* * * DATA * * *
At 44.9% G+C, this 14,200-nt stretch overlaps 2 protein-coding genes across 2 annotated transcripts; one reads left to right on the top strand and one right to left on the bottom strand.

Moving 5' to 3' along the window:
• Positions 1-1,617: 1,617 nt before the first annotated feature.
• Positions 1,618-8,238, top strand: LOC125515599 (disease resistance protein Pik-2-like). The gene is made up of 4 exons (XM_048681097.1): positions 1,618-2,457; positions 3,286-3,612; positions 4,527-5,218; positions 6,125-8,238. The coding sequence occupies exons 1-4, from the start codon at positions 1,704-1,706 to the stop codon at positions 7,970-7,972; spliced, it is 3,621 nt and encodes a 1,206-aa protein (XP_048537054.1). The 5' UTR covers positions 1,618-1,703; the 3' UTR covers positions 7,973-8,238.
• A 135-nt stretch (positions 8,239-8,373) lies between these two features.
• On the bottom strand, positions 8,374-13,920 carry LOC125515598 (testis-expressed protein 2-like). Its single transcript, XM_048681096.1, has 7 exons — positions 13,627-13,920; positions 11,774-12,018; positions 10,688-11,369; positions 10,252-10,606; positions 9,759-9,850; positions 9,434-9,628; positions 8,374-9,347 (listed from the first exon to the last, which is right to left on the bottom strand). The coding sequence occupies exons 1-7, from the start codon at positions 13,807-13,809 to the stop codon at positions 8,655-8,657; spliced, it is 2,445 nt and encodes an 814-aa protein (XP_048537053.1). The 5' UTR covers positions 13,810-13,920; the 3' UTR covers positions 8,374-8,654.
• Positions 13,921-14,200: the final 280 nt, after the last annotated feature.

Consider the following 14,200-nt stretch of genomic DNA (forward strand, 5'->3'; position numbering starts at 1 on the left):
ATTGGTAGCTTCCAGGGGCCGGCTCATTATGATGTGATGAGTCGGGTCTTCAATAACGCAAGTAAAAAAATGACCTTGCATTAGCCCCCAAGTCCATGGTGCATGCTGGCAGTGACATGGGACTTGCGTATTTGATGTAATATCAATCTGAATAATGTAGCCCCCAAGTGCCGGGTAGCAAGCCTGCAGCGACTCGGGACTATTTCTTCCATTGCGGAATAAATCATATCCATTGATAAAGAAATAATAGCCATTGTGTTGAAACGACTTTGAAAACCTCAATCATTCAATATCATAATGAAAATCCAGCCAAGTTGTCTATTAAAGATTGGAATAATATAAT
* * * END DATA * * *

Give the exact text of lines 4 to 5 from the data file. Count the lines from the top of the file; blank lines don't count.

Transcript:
• Positions 1,618-8,238, top strand: LOC125515599 (disease resistance protein Pik-2-like). The gene is made up of 4 exons (XM_048681097.1): positions 1,618-2,457; positions 3,286-3,612; positions 4,527-5,218; positions 6,125-8,238. The coding sequence occupies exons 1-4, from the start codon at positions 1,704-1,706 to the stop codon at positions 7,970-7,972; spliced, it is 3,621 nt and encodes a 1,206-aa protein (XP_048537054.1). The 5' UTR covers positions 1,618-1,703; the 3' UTR covers positions 7,973-8,238.
• A 135-nt stretch (positions 8,239-8,373) lies between these two features.